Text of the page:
On April 20, 2010, an explosion on the Deepwater Horizon/BP MC252 drilling platform in the Gulf of Mexico killed 11 workers and caused the rig to sink. As a result, oil began leaking into the Gulf, creating one of the largest spills in American history. During the next 87 days an estimated 4 million barrels (168 million gallons) were released from the reservoir, of which 3.19 million (134 million gallons) were released into the Gulf of Mexico. 

The spill impacted wildlife, habitats, fishing communities, and commerce along the large coastal areas of Louisiana, Mississippi, Texas, Alabama, and Florida. The Gulf of Mexico’s diverse ecosystem that includes deep-sea ocean ridges and trenches, mid-depth banks, barrier islands, beaches, coral reefs, and estuaries was deeply shattered. As currents and winds spread the oil from the mile-deep spill site, all habitats were at risk of contamination.

Fish, shrimp, and shellfish populations that constitute the basic parts of the Gulf’s food web and are also important to the economic health of the region were compromised. To minimize human exposure to potentially unsafe seafood from the spill region, more than 80,000 square miles of commercial and recreational fishing grounds were closed while scientists investigated the impact of the spill and clean-up efforts on these organisms, affecting the lives of numerous families depending on fishing along the coast.

MELANIE BURFORD is a filmmaker, producer, editor, and photographer at the visual production company Silvereye Pictures in Bergen, Norway. Her career began in New Zealand before moving to America in 1999 and becoming a staff photographer and video journalist at the Dallas Morning News. She was part of the team of Dallas Morning News photographers who received the 2006 Pulitzer Prize for coverage of Hurricane Katrina. In 2009 Melanie moved to New York, becoming Series Producer at Blue Chalk Media and a founding member of the photo collective Prime.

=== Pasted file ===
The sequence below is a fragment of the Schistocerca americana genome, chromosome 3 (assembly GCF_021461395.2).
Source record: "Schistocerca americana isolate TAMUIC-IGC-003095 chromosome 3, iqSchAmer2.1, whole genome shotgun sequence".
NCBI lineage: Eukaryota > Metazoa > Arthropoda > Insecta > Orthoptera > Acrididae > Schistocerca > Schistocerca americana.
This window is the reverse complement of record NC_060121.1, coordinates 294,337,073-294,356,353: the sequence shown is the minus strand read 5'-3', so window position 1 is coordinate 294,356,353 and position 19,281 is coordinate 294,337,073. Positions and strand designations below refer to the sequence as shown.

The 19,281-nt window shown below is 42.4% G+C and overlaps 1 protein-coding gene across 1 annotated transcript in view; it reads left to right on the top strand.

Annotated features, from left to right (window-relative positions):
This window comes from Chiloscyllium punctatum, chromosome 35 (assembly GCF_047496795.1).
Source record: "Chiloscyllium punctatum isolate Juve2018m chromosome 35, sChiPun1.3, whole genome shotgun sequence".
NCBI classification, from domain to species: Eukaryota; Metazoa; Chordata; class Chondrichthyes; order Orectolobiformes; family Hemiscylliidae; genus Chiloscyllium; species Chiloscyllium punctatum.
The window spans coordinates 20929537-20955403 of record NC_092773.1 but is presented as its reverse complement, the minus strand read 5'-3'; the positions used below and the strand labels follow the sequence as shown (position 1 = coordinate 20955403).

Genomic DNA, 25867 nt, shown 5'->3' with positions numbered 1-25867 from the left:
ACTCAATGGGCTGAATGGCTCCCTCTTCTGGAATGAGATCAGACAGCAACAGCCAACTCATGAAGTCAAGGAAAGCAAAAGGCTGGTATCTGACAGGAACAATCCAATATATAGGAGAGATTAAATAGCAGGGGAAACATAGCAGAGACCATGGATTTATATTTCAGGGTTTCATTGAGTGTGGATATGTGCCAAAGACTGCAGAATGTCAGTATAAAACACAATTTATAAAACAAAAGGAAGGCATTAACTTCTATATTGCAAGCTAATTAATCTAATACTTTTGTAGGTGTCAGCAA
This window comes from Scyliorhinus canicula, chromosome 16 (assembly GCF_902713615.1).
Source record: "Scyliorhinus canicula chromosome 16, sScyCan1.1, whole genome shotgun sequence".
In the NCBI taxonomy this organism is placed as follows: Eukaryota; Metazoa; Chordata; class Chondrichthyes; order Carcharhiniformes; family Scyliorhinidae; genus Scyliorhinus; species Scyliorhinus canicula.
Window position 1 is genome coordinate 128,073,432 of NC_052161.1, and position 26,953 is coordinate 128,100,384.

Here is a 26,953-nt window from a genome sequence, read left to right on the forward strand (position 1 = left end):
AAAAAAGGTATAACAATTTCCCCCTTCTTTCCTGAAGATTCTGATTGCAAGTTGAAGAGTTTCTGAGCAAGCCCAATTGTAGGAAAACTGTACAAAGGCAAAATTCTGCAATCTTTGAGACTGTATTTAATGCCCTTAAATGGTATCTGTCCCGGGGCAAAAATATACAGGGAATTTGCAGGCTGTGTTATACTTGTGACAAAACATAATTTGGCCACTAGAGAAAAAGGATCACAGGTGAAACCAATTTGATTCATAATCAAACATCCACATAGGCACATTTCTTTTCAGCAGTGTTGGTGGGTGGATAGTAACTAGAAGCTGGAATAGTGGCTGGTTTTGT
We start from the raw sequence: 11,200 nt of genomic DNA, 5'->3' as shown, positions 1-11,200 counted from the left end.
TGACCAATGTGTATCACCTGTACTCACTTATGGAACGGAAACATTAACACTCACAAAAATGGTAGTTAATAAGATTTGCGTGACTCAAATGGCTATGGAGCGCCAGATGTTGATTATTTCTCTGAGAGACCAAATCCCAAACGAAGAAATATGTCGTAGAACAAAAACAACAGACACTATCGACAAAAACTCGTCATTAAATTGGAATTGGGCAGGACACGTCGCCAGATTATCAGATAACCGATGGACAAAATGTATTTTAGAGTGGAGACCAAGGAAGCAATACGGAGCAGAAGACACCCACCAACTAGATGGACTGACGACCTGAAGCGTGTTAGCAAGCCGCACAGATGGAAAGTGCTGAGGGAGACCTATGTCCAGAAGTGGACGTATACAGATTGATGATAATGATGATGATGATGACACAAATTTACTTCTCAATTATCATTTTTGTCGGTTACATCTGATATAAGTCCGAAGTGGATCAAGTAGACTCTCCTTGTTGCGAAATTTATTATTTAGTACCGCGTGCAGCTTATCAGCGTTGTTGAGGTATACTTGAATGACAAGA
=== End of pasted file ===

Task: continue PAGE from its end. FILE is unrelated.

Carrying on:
Melanie believes strongly in the education and celebration of young voices around the world. She founded The Silvereye Project, which celebrates home, identity, and belonging between cultures. She was coordinator for three National Geographic photo camps in Norway and was editor and coordinator for two National Geographic photo camps in India. Her teaching career includes serving as adjunct assistant professor at Columbia University Graduate School of Journalism, adjunct lecturer at the University of Bergen, team leader and multimedia producer at the Eddie Adams Workshop, instructor of video storytelling at the NPPA Northern Short Course, keynote speaker and coach at the multimedia fall workshop at Syracuse University, and video storytelling instructor at Rochester Institute of Technology.

Melanie’s work has been recognized at the Emmy Advanced Media Awards, the Webby Awards, National Headliner Awards, the Harry Chapin Media Awards, the Clarion Awards, NPPA Best of Photojournalism, and Pictures of the Year International.


Pete Muller

Paradise (click to see more)

On the morning of November 8, 2018, fire raced through an arid landscape toward Paradise, California. With unprecedented speed and intensity, it quickly enveloped the town, incinerating many buildings with alarming speed. Thousands of homes and businesses burned. Tens of thousands of people fled. Dozens perished. In the end, the so-called Camp Fire became the most devastating in California state history.